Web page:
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Open Access The Toronto District School Board: A global city school system's structures, processes, and student outcomes

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In this article we describe the ways that academic opportunity is distributed within the Toronto District School Board (TDSB), Canada’s largest and most demographically diverse public education system. By putting a range of recent outcome data into historical, organizational, and policy contexts, we provide a snapshot of how one of North America's largest school systems works in ways that simultaneously reinforce, and challenge, patterns of academic stratification. Although schooling in some global cities is shaped by decentralization, competition, and a 'school reform industry', public education in Toronto is very much characterized by centralization and increased public investment. Therefore, this paper queries whether these larger historical and structural factors lead to greater equity for racialized and minoritized communities. Through the infusion of equity-focused policies and anti-discrimination-centred interventions, can the case be made that marginalized groups are navigating the school system with greater success? Reviewing historical and recent data from the Toronto Board of Education and TDSB, we reflect on and query the extent of disparity that continues to exist, problematizing the disconnect between policy and addressing the root causes of inequality.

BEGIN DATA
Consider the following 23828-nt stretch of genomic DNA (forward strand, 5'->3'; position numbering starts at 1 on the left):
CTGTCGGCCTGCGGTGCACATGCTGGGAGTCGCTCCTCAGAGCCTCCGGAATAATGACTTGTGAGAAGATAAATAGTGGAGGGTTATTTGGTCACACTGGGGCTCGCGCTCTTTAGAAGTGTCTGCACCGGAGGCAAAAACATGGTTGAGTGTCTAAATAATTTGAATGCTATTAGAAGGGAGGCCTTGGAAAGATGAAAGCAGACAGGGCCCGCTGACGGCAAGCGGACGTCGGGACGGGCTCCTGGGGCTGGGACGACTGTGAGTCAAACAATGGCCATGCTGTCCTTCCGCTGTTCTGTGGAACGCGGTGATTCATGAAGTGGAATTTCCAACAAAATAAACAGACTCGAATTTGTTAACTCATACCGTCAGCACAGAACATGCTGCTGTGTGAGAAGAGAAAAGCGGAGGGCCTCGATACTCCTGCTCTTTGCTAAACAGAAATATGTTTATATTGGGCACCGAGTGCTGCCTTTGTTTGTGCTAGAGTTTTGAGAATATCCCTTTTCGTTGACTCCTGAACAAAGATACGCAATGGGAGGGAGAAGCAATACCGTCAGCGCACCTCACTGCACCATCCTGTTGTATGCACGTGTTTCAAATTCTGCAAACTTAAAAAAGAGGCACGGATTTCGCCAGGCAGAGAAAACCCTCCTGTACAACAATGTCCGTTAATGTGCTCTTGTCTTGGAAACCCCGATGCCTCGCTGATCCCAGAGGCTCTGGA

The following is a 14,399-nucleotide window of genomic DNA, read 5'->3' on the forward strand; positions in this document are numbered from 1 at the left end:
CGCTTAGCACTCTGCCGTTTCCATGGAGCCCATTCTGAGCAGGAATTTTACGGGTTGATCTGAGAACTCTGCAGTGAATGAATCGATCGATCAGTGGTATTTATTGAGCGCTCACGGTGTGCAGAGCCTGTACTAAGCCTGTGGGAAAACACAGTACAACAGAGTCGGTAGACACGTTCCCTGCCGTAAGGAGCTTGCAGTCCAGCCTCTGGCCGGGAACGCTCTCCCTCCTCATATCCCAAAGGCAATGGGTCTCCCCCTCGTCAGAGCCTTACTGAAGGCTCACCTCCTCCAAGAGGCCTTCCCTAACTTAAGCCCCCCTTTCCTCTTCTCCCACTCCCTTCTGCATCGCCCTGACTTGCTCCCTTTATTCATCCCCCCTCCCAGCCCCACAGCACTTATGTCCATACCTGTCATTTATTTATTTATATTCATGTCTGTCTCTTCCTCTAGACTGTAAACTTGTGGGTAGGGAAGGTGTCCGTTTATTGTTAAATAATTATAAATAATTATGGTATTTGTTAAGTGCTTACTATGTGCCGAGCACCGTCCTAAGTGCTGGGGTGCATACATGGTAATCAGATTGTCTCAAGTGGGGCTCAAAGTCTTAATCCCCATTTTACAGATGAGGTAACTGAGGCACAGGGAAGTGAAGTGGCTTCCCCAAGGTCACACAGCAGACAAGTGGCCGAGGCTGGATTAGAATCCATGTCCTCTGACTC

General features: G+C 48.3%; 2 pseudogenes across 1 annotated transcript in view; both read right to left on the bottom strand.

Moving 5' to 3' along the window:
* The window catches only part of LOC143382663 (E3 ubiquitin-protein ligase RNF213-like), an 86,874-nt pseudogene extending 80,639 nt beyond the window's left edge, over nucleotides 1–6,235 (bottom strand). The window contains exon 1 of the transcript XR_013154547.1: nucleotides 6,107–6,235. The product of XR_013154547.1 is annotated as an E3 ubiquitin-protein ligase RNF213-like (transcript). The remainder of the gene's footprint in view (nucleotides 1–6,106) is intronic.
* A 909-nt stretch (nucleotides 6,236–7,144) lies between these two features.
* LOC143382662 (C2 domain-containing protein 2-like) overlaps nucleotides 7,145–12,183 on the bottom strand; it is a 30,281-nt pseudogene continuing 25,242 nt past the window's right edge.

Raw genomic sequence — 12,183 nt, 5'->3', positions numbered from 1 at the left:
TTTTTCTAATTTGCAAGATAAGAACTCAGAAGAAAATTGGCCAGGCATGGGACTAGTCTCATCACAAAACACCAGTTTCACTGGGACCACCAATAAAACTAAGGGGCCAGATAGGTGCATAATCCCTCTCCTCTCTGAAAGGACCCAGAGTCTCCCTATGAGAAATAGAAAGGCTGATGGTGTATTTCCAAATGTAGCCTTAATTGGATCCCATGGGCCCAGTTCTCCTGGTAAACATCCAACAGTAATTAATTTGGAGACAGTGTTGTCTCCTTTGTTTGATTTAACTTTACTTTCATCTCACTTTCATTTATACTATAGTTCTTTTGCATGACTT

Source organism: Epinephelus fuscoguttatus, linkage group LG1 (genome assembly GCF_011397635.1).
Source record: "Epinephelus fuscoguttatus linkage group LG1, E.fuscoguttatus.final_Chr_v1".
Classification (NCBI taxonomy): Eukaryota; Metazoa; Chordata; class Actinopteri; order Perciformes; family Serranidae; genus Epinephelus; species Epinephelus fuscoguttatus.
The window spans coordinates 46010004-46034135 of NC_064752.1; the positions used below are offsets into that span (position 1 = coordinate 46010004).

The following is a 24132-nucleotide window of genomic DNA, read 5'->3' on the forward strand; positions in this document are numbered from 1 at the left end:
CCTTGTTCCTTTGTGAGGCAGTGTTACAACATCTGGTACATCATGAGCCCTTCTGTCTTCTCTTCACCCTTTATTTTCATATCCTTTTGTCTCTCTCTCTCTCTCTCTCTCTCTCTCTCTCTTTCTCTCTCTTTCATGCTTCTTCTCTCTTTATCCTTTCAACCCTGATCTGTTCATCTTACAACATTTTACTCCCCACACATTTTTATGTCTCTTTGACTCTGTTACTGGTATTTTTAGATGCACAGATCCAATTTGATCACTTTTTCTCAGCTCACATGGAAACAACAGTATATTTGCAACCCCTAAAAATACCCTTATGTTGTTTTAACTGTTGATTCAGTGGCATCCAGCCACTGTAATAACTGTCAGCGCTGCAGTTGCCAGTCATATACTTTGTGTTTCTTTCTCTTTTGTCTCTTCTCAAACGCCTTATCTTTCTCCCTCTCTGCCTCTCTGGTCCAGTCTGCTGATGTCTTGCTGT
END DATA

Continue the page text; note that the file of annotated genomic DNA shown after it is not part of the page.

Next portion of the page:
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Document Type: Research Article

Publication date: November 1, 2016

More about this publication?
  • Founded in 2003 by the UCL Institute of Education, the journal reflects the Institute's broad interests in all types of education in all contexts - local, national, global - and its commitment to analysis across disciplines using a variety of methodologies. It shares the Institute's aspiration to interrogate links between research, policy and practice, and its principled concern for social justice.

    Drawing on these strengths, LRE is a wide-ranging and engaging journal that features rigorous analysis and significant research across key themes in education, including: public goals and policies; pedagogy; curriculum; organization; resources and technology; and institutional effectiveness. Articles and book reviews are written by experts in education, psychology, sociology, policy studies, philosophy and other disciplines contributing to education research, and by experienced researcher-practitioners working in the field. The highest quality of reporting and presentation are ensured through an independent, anonymised peer-review process. As an entirely web-based open access journal, LRE has been able to offer innovative features and formats including: epistolary conversation; colour photos and illustrations; illustrative video clips.

    LRE welcomes relevant articles and book reviews. Please email them to [email protected]

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